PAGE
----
“The Spirit of the sovereign Lord is on me, because the Lord has anointed me to proclaim good news to the poor. He has sent me to bind up the brokenhearted, to proclaim freedom for the captives, and release from the darkness for the prisoners, to proclaim the year of the Lord’s favor…to comfort all who mourn, and provide for those who grieve…to bestow on them a crown of beauty instead of ashes, the oil of joy instead of mourning, and a garment of praise instead of a spirit of despair.” Isaiah 61:1-3
Thanksgiving turned out to be one of the most peaceful, joyful, meaningful ones of my life. Together the girls and I had been given the ability to surmount what seemed like an insurmountable hurdle, the hinds feet to scale the rocky high places, hearts to grasp God’s previously elusive joy, and a peace that surpasses understanding.
This year was the most blindingly bereft, excruciatingly painful, tortuous nightmare of my life. It has left my heart and my mind permanently broken, only pieced back together in an odd and different configuration so they function at a reduced and altered level. Relationships too, broken between and within, forever grievously reconfigured into less than what they were meant to be. The dull ache is present when I open my eyes upon a new morning, and still there when I lay back down alone in the dark and lonely night. Swells of sweet, poignant memories still bring that heart constriction followed by the tears, but in the midst of the pain, there is now a semblance of joy. Every now and then, a memory of you, Scotty Darlin’, will envelope me and I will be surprised by the escape of laughter from lips for which the sound has become so unfamiliar. I know I must finish my race, keep my faith, and follow the upward call of God in Christ Jesus. Just as the sunset unfailingly sets in the west, I walk into those daunting years day by day, alone. I lay in the dark of the night and conjure up what these twilight years were supposed to look like, my hand and life safely, faithfully, lovingly held by yours. I revisit the dreams of just the two of us finally being free to travel the world, perhaps sail around it, embracing all the new adventures with relish, the unaltered spark of love in our eyes. I watched that light leave your eyes as they closed on this world a year ago, so only my eyes now gaze at the future remaining here on earth. I wish, and always will, that you were still here with me, yet I know that now God will hold my hand. I know now that, though my life is not what I hoped, dreamed, and anticipated it would be, it will have happiness in it. That happiness will forever be tempered in a way it never was before in my effervescent, exuberant take on life. I may not be able to regain footing on bridges badly burned, but new bridges will be built. Just as the body, in its miraculous way, rebuilds new though smaller blood vessels to replace broken and clogged ones, new and unfamiliar roads stretch out before me.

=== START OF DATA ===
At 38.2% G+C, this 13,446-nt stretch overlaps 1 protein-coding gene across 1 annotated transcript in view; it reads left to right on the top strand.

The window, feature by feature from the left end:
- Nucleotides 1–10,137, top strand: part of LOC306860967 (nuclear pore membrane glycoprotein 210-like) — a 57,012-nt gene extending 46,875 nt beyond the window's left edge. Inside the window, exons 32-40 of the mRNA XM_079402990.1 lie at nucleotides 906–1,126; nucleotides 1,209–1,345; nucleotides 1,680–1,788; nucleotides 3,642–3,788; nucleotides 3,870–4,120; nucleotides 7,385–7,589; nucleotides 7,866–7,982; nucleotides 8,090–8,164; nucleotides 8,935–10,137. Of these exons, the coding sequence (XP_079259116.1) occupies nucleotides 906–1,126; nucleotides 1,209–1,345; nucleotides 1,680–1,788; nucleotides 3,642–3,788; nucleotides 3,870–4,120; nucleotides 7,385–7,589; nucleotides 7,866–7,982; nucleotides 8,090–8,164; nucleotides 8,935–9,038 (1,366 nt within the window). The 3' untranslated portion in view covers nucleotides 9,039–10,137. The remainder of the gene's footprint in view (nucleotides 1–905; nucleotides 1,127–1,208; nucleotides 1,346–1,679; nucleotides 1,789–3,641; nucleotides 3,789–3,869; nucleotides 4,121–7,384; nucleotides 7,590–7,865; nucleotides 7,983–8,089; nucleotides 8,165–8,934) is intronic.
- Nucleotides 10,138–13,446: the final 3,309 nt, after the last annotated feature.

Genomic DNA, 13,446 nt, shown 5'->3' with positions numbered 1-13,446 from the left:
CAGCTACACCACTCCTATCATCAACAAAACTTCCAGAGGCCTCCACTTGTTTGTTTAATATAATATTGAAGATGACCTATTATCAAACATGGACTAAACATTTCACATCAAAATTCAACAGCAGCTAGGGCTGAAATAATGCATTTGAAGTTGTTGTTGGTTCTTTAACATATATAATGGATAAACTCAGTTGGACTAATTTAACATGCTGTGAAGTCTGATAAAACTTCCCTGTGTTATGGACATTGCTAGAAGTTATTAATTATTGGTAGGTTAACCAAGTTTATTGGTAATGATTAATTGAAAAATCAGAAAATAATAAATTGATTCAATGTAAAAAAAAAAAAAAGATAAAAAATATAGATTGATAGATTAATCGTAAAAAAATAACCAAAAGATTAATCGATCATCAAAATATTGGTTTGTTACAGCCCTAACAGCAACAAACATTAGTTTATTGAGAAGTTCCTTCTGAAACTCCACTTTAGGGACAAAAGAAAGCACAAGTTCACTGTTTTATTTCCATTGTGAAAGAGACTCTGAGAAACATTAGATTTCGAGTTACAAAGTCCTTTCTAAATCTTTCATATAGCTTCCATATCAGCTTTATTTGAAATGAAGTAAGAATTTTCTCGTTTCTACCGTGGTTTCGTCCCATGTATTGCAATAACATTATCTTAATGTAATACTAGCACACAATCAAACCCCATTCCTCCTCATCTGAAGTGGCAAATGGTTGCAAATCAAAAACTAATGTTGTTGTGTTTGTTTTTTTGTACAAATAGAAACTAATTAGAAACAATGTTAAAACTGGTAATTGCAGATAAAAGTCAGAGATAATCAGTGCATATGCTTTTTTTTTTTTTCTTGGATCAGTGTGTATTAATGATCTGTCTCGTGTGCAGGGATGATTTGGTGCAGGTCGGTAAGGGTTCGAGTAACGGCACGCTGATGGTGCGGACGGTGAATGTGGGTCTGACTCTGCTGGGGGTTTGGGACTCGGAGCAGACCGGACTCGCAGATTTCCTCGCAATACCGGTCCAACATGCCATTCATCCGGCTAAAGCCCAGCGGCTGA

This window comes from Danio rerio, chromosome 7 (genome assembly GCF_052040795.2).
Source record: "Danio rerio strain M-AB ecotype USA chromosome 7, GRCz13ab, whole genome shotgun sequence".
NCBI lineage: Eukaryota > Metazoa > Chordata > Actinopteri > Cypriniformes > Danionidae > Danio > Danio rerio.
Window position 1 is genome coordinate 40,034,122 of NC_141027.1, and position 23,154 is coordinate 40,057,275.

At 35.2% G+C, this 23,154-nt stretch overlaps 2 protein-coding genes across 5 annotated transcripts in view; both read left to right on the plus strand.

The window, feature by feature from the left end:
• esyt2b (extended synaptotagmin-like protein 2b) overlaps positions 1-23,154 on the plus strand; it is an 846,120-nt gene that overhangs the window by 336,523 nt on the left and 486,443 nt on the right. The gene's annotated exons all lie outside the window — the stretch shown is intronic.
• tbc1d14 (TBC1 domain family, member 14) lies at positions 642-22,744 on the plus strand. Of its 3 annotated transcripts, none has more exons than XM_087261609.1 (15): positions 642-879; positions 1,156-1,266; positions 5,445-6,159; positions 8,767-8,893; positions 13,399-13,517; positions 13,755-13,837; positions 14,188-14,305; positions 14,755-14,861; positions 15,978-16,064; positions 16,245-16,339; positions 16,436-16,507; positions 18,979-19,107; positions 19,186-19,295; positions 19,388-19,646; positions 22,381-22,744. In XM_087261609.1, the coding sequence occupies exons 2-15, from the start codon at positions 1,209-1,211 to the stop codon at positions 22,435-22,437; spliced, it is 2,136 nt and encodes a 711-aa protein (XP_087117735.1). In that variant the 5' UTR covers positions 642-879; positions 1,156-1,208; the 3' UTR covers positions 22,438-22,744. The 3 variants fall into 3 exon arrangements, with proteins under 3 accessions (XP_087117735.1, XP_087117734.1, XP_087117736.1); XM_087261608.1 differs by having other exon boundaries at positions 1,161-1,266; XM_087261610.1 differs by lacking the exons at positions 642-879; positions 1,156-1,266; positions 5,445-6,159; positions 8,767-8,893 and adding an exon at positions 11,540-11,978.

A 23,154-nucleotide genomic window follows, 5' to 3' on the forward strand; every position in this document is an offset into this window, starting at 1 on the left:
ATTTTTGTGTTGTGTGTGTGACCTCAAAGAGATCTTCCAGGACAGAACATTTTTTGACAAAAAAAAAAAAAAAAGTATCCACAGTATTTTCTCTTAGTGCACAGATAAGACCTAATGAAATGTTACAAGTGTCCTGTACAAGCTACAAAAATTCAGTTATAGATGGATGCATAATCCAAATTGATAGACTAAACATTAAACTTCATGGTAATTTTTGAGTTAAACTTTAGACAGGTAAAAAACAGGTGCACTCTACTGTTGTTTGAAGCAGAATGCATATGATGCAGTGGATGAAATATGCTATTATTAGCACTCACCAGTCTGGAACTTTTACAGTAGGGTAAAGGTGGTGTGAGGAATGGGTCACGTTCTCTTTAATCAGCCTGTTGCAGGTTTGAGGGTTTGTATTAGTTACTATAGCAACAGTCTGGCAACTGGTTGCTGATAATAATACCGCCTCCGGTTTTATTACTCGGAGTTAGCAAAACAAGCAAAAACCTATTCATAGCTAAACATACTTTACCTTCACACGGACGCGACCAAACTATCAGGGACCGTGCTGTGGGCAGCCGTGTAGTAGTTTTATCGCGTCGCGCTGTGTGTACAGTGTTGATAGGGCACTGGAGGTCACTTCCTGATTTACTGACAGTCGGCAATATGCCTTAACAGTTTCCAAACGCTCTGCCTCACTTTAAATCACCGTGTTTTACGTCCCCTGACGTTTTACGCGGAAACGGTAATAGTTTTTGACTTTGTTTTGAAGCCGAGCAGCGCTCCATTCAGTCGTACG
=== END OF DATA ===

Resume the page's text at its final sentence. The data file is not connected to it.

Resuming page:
I stand on the brink of this second year without you, feeling my heart lurch and my eyes sting a bit as I prepare to step into it. I know you are not here but I reach out my hand anyway and say……..
“Shall we, my love?”